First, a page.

Tepco and corporate customers sign annual contracts for power use, but the way the utility explained the hike made it appear the companies had no choice but to pay the new price starting in April.

Faced with the fierce opposition and criticism, the utility said Tuesday that customers with contracts expiring between Jan. 17 (the date Tepco announced the rate hike) and March 30 can keep their old rate for the next 12 months. However, there are only 5,000 customers that fall into this category.

Those with contracts that expire Saturday will be subject to the rate hike from the following day, while customers with contracts set to expire Sunday or later can maintain the current rate until their current contract expires. For instance, Tokyo Kohtetsu's contract ends March 31, so the firm will be charged with the new price from April.

Along with the rate hike, Tepco has been also criticized by many in the business sector for not doing enough to cut its own costs.

According to the utility's business plan, it aims to slash ¥193 billion in costs in fiscal 2012 and a total of ¥2.6 trillion over the next 10 years, but "Tepco should speed up its cost-cutting efforts . . . otherwise, we can't be convinced of the need for the rate hike," said Shigezo Suzuki, an executive of the Kawaguchi Chamber of Commerce and Industry.

The chamber, which represents business operators around Kawaguchi, Saitama Prefecture, has been prominent in opposing Tepco's move and wants the utility to delay the increase.

Kawaguchi is home to numerous small and midsize casting factories that use large amounts of electricity. The power bill is roughly equal to 10 percent of sales for casting companies, so "the 17 percent hike will significantly affect profit. For small and medium-size companies, this is really a life or death matter," Suzuki told The Japan Times last week.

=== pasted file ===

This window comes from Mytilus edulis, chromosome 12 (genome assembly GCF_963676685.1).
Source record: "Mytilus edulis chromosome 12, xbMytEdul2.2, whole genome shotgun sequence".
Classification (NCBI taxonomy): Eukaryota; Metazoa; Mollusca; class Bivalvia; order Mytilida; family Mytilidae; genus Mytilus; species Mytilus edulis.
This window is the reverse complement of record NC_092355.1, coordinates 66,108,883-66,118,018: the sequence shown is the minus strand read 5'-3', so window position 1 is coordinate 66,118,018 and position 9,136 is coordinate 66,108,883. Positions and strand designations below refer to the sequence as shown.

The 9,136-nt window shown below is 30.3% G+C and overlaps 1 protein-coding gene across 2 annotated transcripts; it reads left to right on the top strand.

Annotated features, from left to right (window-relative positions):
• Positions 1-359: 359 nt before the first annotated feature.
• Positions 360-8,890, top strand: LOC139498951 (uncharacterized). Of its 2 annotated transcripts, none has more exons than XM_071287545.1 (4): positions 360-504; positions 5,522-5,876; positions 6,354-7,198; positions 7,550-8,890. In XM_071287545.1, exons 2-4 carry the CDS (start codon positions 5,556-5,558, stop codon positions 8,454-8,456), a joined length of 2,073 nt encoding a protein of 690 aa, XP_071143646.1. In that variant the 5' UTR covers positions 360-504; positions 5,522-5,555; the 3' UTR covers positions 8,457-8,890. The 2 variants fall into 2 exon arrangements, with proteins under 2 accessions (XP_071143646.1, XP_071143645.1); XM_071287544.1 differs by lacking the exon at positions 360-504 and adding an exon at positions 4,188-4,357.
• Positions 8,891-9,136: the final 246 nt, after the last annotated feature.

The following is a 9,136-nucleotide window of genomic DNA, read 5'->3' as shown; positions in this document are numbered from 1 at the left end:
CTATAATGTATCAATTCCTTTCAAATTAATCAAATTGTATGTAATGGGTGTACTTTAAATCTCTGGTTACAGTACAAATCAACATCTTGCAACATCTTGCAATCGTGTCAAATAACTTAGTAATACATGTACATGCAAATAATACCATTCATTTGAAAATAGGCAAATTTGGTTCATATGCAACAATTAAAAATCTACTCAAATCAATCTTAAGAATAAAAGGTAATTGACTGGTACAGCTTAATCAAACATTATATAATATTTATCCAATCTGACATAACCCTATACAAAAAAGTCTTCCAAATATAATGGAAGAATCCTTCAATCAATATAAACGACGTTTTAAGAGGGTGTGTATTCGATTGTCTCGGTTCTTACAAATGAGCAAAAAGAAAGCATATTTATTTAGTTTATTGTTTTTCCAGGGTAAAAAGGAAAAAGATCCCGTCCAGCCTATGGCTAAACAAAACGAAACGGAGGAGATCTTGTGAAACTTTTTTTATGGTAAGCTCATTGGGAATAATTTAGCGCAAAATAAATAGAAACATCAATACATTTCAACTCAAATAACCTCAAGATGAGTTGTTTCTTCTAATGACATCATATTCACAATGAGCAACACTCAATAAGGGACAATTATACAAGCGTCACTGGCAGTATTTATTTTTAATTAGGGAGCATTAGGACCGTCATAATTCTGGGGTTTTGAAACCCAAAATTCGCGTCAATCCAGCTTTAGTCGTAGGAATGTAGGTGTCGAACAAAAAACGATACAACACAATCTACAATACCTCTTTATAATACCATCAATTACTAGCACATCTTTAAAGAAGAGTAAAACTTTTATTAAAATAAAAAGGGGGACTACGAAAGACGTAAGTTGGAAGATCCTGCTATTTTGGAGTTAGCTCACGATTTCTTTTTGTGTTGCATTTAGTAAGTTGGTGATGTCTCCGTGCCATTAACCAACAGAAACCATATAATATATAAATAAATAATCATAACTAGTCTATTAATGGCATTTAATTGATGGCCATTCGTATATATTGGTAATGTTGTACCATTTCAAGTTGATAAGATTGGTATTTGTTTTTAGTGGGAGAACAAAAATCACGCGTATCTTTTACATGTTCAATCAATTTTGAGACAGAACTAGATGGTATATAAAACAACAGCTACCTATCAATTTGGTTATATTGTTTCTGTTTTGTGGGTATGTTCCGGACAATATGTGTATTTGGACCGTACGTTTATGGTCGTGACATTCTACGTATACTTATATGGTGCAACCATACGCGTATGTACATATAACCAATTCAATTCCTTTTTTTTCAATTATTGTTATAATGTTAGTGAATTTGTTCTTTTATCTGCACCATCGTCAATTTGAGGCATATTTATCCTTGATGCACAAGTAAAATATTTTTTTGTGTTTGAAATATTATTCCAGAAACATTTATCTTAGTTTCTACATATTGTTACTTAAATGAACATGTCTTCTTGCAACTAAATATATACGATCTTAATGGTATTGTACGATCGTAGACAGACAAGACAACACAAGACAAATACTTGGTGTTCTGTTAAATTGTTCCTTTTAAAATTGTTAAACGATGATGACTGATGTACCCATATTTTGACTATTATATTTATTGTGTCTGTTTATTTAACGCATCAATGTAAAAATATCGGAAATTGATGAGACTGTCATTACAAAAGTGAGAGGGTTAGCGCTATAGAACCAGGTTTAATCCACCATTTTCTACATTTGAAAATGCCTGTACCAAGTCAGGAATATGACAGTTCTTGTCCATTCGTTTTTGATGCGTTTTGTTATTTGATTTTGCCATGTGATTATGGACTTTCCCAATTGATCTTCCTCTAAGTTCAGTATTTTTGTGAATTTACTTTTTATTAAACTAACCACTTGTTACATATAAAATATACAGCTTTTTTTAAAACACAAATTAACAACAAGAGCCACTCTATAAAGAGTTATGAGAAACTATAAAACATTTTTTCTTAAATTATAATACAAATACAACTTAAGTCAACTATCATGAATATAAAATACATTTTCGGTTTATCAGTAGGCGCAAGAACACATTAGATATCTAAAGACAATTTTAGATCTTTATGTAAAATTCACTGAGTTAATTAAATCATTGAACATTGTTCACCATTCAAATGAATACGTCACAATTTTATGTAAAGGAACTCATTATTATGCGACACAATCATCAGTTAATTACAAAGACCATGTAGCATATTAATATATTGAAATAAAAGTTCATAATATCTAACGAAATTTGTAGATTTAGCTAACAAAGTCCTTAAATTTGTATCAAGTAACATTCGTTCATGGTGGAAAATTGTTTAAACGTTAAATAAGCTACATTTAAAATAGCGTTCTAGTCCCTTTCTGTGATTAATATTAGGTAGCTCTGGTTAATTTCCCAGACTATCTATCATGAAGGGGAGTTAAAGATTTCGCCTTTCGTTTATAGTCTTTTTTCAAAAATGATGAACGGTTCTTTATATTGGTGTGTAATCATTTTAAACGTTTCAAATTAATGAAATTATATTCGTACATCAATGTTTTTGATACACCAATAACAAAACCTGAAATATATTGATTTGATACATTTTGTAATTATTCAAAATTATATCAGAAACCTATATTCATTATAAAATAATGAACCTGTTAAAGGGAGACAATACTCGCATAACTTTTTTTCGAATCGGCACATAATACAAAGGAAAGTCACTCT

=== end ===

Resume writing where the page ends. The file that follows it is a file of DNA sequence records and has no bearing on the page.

The chamber of commerce took a survey in mid-February on what member firms think of the hike. The poll, which 276 companies answered, showed that about 70 percent of the respondents are dissatisfied with the hike and don't want to pay.

This is why the group officially decided to promote a movement to refuse to pay the increased portion and has asked its members to participate in the campaign. It has also cooperated with chambers of commerce in other areas and is urging lawmakers to take action.

Suzuki said the campaign probably contributed to Tepco's recent arrangement that those customers whose current contracts run past April 1 can keep paying the same price.

Once the increase takes effect, the Kawaguchi chamber wants the utility to break down what each company would have paid under the old rate and how much the increase has added to the monthly bill.

The chamber is now asking the central government to urge Tepco to delay the price increase until the utility drafts its special business plan, which needs to be approved by the government.

Tepco reportedly intends to include in the business plan a price hike for households, which also requires approval from the government. The utility doesn't need the government's OK to raise the rate for corporate customers.

Suzuki said the price hike for companies shouldn't be implemented until the increase for households is decided.

"We understand the situation Tepco is facing. We are not merely opposed to a hike," he said.

A thorough examination by the government would provide a certain degree of legitimacy for the hike, but the price increase from April "is way too one-sided," said Suzuki.